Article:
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Conservatives Warning Against Politicizing Kennedy's Death, Did Just That For Reagan

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Conservatives accusing Democrats of trying to reap political advantage from the passing of Senator Ted Kennedy (D-Mass.) are conveniently ignoring the politicization of former president Ronald Reagan's death by Republican more than four year's earlier.

Just two days after Kennedy lost his yearlong struggle with brain cancer, conservative media personalities are already decrying Democrats for using his death to jumpstart health care reform's passage.

The main criticisms have come from the likes of Sean Hannity and Rush Limbaugh, who have warned of another "Wellstone effect" -- a reference to the partisan fracas that followed former Sen. Paul Wellstone's highly political memorial service in 2002, after his death in a plane crash.

But when the shoe was on the other foot, Republicans went to great lengths to use the death of a conservative icon to validate their candidates and policies. Four years before he accused Democrats of using Kennedy's death "as a sympathy ploy to advance a health care bill," Limbaugh was drawing direct lines between Reagan's legacy fighting communism and the need for further U.S. engagement in the war in Iraq.

"Back then," the conservative radio host said, following Reagan's death on June 5, 2004. "[Strategic Defense Initiative] was regarded much as the whole war in Iraq is today. SDI was treated was treated as a joke; SDI was dangerous; SDI was going to blow up the world; SDI was impossible. It was typical liberalism: greatness couldn't be done. Greatness can't happen."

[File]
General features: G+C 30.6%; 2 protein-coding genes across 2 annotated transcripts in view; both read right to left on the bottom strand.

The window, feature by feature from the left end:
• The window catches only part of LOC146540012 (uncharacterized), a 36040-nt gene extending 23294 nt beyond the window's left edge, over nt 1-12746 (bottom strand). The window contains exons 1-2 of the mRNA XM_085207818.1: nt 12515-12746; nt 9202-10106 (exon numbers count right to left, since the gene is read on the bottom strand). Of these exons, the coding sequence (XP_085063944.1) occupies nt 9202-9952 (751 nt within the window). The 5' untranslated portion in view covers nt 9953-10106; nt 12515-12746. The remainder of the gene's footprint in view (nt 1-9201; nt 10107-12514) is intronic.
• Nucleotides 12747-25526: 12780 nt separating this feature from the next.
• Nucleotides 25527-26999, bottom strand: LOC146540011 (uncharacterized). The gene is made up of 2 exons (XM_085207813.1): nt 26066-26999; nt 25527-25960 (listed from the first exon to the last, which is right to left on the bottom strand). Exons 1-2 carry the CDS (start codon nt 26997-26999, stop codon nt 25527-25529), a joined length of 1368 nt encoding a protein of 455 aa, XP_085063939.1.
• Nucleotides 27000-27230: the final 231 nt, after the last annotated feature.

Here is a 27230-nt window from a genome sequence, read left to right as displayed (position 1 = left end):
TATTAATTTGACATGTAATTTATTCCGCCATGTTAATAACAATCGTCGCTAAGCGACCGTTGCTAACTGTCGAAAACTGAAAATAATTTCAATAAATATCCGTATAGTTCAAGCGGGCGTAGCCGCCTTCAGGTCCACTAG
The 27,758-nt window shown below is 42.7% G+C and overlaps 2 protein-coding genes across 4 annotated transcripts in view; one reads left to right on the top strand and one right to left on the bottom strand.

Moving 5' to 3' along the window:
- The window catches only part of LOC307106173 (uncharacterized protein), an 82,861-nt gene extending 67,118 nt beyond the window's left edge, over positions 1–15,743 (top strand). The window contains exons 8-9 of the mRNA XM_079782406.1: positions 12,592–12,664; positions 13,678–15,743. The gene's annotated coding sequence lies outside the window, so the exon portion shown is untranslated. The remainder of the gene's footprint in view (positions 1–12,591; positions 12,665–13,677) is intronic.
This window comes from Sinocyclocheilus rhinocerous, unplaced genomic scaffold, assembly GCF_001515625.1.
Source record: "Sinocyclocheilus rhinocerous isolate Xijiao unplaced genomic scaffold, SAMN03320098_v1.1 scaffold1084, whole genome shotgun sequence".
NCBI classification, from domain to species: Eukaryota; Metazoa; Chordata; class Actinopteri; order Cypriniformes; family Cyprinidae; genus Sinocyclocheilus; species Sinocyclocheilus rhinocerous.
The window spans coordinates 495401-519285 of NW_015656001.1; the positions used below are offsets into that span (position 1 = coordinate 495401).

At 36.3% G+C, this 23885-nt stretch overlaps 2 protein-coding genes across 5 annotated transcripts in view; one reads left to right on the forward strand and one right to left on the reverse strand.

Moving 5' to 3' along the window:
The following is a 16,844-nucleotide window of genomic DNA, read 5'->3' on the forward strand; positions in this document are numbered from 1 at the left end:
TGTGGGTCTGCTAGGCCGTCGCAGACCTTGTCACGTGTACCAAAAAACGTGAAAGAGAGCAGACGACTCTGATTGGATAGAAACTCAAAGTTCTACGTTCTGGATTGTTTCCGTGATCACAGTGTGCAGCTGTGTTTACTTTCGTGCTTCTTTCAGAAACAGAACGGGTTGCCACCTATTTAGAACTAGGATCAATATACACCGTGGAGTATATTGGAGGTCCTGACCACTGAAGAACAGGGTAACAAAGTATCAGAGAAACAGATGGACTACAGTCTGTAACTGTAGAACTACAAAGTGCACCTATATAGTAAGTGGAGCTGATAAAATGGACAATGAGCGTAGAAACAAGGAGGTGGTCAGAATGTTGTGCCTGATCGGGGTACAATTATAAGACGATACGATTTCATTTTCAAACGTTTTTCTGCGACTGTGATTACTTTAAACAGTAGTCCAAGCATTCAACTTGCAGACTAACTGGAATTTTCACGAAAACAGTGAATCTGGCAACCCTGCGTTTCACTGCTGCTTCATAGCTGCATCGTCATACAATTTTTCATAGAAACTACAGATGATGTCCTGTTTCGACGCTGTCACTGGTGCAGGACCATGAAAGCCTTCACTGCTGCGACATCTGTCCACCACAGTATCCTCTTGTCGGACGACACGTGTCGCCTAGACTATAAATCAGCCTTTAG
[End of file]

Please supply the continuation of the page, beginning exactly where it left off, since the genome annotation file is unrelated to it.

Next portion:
"Reagan was right just as George W. Bush is today," Limbaugh concluded, "and I really believe that if Reagan had been able he would have put his hand on Bush's shoulder and say to him, 'Stay the course, George.' I really believe that."

Reagan's death was also used as a campaign tool for conservative pushing for Bush's re-election.

"[N]o one wants to politicize the death of a recent president," the Weekly Standard's Bill Kristol, bluntly declared during a July 13, 2004, appearance on Fox News Sunday. "But you know what? The Bush campaign should. And, in my view, they should go out with an ad next week, a very respectful ad about President Reagan and say, We have a disagreement. George W. Bush is a Reaganite. John Kerry thought the Reagan presidency was a period of moral darkness."

Kristol wasn't alone in his inclination toward political opportunism. A whole host of GOP officials pushed to frame Bush as a Reagan disciple - a tax cutting, war fighting, conservative firebrand to contrast with the more passive Democrat John Kerry.

"Americans are going to be focused on President Reagan for the next week," said then-RNC Chairman Ed Gillespie. "The parallels [between him and Bush] are there. I don't know how you miss them."

"[Reagan] was a large man with large ideas," wrote conservative Washington Post columnist Charles Krauthammer "He slipped a lot of the times. He had his difficulties, but in the end he was vindicated by history, if you get the big ideas right. And I think there's a lot of application to President Bush, who also is interested in the big ideas in the war on terror, the war in Iraq, changing the economy, all of this."

Indeed, Bush directly sought to profit from Reagan's passage. The campaign put a tribute page to the former president on its website. It also sent an e-mail inviting supporters to add to a "living memorial" for Reagan on the page. As the Boston Globe noted "one click away from the page," was another page "that solicits campaign donations and recruits volunteers."

The Reagan-Bush comparisons, on occasion, went too far even for the Reagans. Members of the former president's family complained after the Club For Growth ran an ad that compared Reagan's fight against communism to the war on terror.

The Drudge Report, meanwhile, memorably used a frame from C-Span of Bill and Hillary Clinton with their eyes closed to claim that the former first couple was taking a nap during the Reagan eulogy. They weren't.

At the time, Democrats were well aware of what was happening but felt almost helpless in stopping it. Jim Jordan, Kerry's former campaign manager, said he was "dreading" the fact that Bush would fully attach himself to Reagan. "He's going to turn Reagan into his own verifier."

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